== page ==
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Greetings, my forty readers

You’re out there, readers, you’re really out there! To paraphrase Sally Fields.

Bruce, my own personal organiser and techno-geek, is visiting from Vancouver, and the other day he set up Google Analytics on my website. We waited 24 hours, then clicked on it and wow, I found out that about 40 people a day are actually reading what I write here. Terrifying. Mostly from Canada, but also from the Netherlands, Switzerland, England, France, the U.S. and one unnamed country. Gazanfer in Turkey, maybe? Anita in Finland? Hello! Welcome! Come on in, grab a coffee, let’s chat.
Milk? Sugar? Hmmm. What should we talk about? Suddenly I feel shy. Writing into a void was fine. Writing to 40 expectant readers is different. No, no it isn’t, get over it, on we go. Though I’d love to know who you are and what you’re doing right now. How’s things in Switzerland these days?
Right now I’m in my office surrounded by files and papers, but in a good way. As he always does, Brucie has forced me to get organised, and this time we tackled my office. Unlike my friend Mr. Choy, who works in a rabbit warren stacked ceiling-high with papers, books, collectibles and souvenirs, I work better in relative emptiness, hence the joy of the serene Paris apartment which contained almost nothing. Here, through the years, my hoarding nature has led me to open countless files – Books to Read, Articles of Interest, Great Writing to Keep, Nice Postcards to Look At Again in 40 Years, etc. I’m drowning in files and papers to file and things to read, including two bulging files entitled Papers to File and Things to Read.
Bruce and I reduced the mountain into recognisable piles and then moved most of them to another room, where I don’t have to look at them. “But, ” I protested, “I should sort them out first, read them or whatever.”
“You’re never going to do it,” said Bruce, “so let’s just put the stuff where it won’t make you feel guilty.”
And you know, he’s right. It’s in another room, stacked neatly in labelled boxes, and perhaps one day, who knows, after my prefrontal lobotomy when I need something mindless to do, I’ll sort it all. Until then, I don’t have to look at it and can get on with my work. Though Bruce left yesterday for Stratford and I unearthed more paper which is now spread on every surface, waiting for a decision. When Bruce gets back today, I’ll let him bundle it up and move it on out. Hooray for Bruce! I’m cooking him a pork roast and sweet potatoes, right now, as a reward.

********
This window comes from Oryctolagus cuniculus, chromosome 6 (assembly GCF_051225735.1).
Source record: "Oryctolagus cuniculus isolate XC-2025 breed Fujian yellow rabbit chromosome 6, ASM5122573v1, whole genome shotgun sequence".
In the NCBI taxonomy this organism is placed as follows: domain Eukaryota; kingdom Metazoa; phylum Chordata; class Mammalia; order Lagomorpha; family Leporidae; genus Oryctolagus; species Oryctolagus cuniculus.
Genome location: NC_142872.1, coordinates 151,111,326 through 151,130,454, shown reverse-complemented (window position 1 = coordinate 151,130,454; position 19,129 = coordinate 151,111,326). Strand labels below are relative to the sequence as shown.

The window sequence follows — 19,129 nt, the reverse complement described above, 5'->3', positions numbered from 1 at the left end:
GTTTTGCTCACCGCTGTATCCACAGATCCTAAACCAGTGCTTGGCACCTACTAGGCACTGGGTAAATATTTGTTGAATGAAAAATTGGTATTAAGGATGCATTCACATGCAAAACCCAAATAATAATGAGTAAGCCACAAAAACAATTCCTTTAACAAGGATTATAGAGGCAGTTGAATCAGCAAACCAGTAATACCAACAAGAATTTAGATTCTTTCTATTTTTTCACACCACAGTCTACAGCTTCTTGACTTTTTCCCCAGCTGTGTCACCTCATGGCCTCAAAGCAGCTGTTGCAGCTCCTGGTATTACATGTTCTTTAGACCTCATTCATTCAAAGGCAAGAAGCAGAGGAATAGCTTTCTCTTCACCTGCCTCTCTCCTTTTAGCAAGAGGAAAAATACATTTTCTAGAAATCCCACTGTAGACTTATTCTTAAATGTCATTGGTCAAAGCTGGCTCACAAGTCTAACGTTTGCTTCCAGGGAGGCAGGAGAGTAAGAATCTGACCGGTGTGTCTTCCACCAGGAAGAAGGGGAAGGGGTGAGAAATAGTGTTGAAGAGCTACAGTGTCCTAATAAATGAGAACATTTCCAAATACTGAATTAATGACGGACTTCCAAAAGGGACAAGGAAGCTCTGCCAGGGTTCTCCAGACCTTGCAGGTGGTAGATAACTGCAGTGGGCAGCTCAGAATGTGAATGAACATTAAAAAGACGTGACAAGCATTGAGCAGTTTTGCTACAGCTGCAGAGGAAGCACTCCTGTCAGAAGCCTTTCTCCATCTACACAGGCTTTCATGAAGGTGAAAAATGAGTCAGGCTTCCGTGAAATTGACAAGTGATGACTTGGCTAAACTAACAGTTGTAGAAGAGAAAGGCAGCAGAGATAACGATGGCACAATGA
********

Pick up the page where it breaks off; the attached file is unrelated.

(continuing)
It’s cold out there. The weather switched so fast, it was bewildering – one minute hot sun and t-shirts, the next blistering wind and freezing rain and hauling the heavy jackets up from the basement. That’s Canada. I love Canada. I have never loved Canada more than now, right after my long stay in Europe. Brucie has just reappeared from Stratford with a box of Rheo Thompson chocolates for me, wonderful man. “Let’s have one right now,” he said.
“No,” I replied. “In France you have chocolate after a meal, with coffee.”
“I hate France!” said Bruce, but of course he doesn’t mean it. We both love France but are happy to live in Canada where you can eat chocolate at any time of the day or night.
Except, even if you’ve put in a Herculean effort in the office, when you’re visiting me.



4 Responses to “Greetings, my forty readers”

  1. Carolyn says:

    Forty readers? That's impressive
    and probably disconcerting.

    Bruce is organizing your office? Interesting. I'm suspicious when he says the only time anyone's allowed in his apartment is during the annual fireworks display. I imagine all kinds of disorganization.

    I hope the pork roast has crackling. Hi Bruce!

  2. beth says:

    No crackling. But I did marinate the roast overnight in soy sauce and honey, as instructed by Lynn in France.

    Ah, the prophet without honour in his own land. You mean Bruce's own apartment is not a masterpiece of organisation and order? I'm shattered.

  3. Unknown says:

    I don't know you or Bruce but I love the image of him, piling, compiling, roasting, installing. He is full of gerunds and interesting tidbits of information and special talents. I mean, who is the keeper of the fireworks home?
    I just landed here looking for things to use in a memoir unit I am working on. Thanks for a lovely read!

  4. Rose says:

    This is the indispensable writer's detrius that follows us like a snail trail through the garden of our writing lives. We don't dare throw all of it out but we must prune and clip or we'll be forced to buy a second house just for the storage. I am eyeing next door as I live in the end of an attached Victorian row. (BTW I wrote a comment before resigning up for google. Now I'm anxious to see if that will also come through, making me appear way, way too wordy in my appreciation of your take on something I am about to do myself, i.e. sort all those papers. Perhaps it is a fall writer's thing?) Rose DeShaw

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About Beth

I began keeping a journal at the age of nine. Nearly fifty years later, I started this online journal, sharing reflections, reviews, updates, and the occasional secret.

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